$HOME/.lvm_history

       global — Global settings

              test — If set to 1, run tools in test mode i.e. no changes to the on-disk  metadata
              will get made.  It's equivalent to having the -t option on every command.

              activation  — Set to 0 to turn off all communication with the device-mapper driver.
              Useful if you want to manipulate logical volumes while device-mapper is not present
              in your kernel.

              proc — Mount point of proc filesystem.  Defaults to /proc.

              umask  —  File creation mask for any files and directories created.  Interpreted as
              octal if the first digit is zero.  Defaults to 077.  Use 022 to allow  other  users
              to read the files by default.

              format  —  The  default  value  of --metadatatype used to determine which format of
              metadata to use when creating new physical volumes and volume groups. lvm1 or lvm2.

              fallback_to_lvm1 — Set this to 1 if you need to  be  able  to  switch  between  2.4
              kernels  using  LVM1 and kernels including device-mapper.  The LVM2 tools should be
              installed as normal and the LVM1 tools should be installed with a .lvm1 suffix e.g.
              vgscan.lvm1.   If  an  LVM2 tool is then run but unable to communicate with device-
              mapper, it will automatically invoke the equivalent LVM1 version of the tool.  Note
              that  for  LVM1  tools  to manipulate physical volumes and volume groups created by
              LVM2 you must use --metadataformat lvm1 when creating them.

              library_dir — A directory searched for LVM2's shared libraries ahead of the  places
              dlopen (3) searches.

              format_libraries  — A list of shared libraries to load that contain code to process
              different formats of metadata. For example, liblvm2formatpool.so is needed to  read
              GFS pool metadata if LVM2 was configured --with-pool=shared.

              locking_type  — What type of locking to use.  1 is the default, which use flocks on
              files in locking_dir  (see  below)  to  avoid  conflicting  LVM2  commands  running
              concurrently  on  a  single  machine.  0 disables locking and risks corrupting your
              metadata.  If set to 2, the tools  will  load  the  external  locking_library  (see
              below).   If the tools were configured --with-cluster=internal (the default) then 3
              means to use built-in cluster-wide locking.  Type 4 enforces read-only metadata and
              forbids  any  operations  that  might  want  to  modify Volume Group metadata.  All
              changes to logical volumes and their states are communicated using locks.

              wait_for_locks — When set to 1, the default, the  tools  wait  if  a  lock  request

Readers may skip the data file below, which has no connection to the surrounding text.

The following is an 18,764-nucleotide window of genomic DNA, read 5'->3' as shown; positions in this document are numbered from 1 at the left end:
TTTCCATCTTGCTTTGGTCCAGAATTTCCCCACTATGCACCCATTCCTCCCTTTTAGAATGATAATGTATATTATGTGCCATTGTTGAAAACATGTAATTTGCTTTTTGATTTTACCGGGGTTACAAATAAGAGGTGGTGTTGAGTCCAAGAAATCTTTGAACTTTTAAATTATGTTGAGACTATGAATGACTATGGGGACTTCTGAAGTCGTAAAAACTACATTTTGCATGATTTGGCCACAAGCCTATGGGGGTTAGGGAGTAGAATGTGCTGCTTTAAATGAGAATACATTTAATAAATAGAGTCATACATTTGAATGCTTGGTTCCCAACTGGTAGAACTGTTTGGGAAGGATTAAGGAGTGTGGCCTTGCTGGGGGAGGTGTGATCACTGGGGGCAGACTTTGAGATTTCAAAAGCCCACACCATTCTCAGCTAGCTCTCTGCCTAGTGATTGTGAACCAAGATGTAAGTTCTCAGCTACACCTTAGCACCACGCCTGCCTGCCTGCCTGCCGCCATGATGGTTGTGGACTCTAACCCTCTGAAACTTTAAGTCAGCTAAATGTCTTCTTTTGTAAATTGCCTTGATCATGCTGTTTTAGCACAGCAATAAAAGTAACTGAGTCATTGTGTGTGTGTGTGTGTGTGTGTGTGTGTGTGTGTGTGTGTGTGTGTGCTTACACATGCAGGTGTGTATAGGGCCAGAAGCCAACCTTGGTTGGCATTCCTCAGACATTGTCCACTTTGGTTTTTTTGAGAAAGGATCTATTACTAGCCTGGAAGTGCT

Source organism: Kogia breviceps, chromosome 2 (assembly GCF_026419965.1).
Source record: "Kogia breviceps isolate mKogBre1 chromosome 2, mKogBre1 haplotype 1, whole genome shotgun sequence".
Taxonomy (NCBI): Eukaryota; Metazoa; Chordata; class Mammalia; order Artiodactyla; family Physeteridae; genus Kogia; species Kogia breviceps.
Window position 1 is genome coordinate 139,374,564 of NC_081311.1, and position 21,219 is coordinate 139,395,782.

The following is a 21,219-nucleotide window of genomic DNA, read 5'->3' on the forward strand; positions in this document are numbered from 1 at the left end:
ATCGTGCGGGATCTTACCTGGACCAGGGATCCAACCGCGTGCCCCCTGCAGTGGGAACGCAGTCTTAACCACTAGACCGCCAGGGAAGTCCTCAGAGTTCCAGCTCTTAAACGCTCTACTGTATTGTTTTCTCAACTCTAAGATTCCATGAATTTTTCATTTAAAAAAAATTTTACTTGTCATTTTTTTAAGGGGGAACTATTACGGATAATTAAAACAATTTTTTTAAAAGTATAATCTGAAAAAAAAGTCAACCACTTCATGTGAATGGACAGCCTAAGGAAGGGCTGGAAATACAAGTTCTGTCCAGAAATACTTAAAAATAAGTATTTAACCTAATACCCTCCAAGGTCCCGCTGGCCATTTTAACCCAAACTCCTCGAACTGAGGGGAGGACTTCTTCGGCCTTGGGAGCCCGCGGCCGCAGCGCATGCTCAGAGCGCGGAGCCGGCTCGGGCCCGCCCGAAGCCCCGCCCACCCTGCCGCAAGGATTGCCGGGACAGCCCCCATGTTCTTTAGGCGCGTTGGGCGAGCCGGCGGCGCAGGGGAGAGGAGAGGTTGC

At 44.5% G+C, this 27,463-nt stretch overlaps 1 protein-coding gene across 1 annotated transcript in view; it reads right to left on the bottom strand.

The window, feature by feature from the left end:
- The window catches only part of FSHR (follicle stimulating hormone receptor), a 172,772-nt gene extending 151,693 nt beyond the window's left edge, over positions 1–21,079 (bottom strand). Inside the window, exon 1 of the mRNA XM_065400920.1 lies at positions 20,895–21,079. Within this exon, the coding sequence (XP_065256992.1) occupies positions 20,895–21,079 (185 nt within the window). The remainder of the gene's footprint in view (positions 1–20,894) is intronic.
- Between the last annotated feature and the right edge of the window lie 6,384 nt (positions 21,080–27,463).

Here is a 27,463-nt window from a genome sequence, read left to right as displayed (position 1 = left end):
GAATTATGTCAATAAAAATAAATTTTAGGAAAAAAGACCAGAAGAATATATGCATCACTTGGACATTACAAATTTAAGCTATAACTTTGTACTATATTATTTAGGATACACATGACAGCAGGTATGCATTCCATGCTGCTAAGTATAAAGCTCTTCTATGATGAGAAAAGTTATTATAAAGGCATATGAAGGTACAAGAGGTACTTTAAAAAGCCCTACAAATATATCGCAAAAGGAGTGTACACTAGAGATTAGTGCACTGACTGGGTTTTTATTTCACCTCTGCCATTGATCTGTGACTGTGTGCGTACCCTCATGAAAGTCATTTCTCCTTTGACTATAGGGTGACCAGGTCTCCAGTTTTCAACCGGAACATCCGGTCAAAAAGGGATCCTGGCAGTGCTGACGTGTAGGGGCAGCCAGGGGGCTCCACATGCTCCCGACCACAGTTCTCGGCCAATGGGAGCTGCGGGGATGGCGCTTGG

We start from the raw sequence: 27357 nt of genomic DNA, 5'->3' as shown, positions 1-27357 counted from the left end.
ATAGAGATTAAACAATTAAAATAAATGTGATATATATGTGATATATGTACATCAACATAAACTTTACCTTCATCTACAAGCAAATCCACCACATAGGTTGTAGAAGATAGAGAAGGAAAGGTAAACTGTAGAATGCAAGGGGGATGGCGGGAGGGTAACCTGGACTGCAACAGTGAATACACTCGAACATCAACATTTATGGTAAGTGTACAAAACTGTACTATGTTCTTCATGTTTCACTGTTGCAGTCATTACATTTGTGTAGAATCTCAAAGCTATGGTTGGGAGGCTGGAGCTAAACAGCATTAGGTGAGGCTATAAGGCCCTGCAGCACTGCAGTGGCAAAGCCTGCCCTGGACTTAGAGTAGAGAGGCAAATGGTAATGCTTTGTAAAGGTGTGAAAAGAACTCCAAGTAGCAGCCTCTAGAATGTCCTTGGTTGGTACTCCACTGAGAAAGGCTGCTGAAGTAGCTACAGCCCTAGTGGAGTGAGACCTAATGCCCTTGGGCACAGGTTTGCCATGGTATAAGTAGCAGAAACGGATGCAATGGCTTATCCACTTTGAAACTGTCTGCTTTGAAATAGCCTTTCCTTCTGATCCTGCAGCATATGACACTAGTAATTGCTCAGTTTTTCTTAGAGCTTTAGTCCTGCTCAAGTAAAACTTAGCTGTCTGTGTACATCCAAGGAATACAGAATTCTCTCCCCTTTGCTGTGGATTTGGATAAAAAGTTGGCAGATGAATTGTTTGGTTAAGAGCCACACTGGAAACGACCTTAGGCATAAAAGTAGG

cannot be satisfied immediately.  When set to 0, the operation is aborted instead.

              locking_dir — The directory LVM2 places its file locks if locking_type is set to 1.
              The default is /var/lock/lvm.

              locking_library — The name of the external locking library to load if  locking_type
              is  set  to  2.  The default is liblvm2clusterlock.so.  If you need to write such a
              library, look at the lib/locking source code directory.

       tags — Host tag settings

              hosttags — If set to 1, create a host tag with the machine name.  Setting this to 0
              does  nothing,  neither  creating nor destroying any tag.  The machine name used is
              the nodename as returned by uname (2).

              Additional host tags to be set can be listed here as subsections.  The @ prefix for
              tags is optional.  Each of these host tag subsections can contain a host_list array
              of host names. If any one of these entries matches the machine  name  exactly  then
              the host tag gets defined on this particular host, otherwise it doesn't.

              After  lvm.conf  has been processed, LVM2 works through each host tag that has been
              defined in turn, and if there is a configuration file called lvm_<host_tag>.conf it
              attempts  to  load  it.   Any  settings  read in override settings found in earlier
              files.  Any additional host tags defined get appended to the  search  list,  so  in
              turn  they  can  lead  to  further  configuration  files  being processed.  Use lvm
              dumpconfig to check the result of config file processing.

              The following example always sets host tags tag1 and sets tag2 on machines fs1  and
              fs2:

              tags { tag1 { } tag2 { host_list = [ "fs1", "fs2" ] } }

              These  options  are  useful  if  you  are  replicating configuration files around a
              cluster.  Use of hosttags = 1 means every machine can  have  static  and  identical
              local configuration files yet use different settings and activate different logical
              volumes by default.  See also volume_list below and --addtag in lvm (8).

       activation — Settings affecting device-mapper activation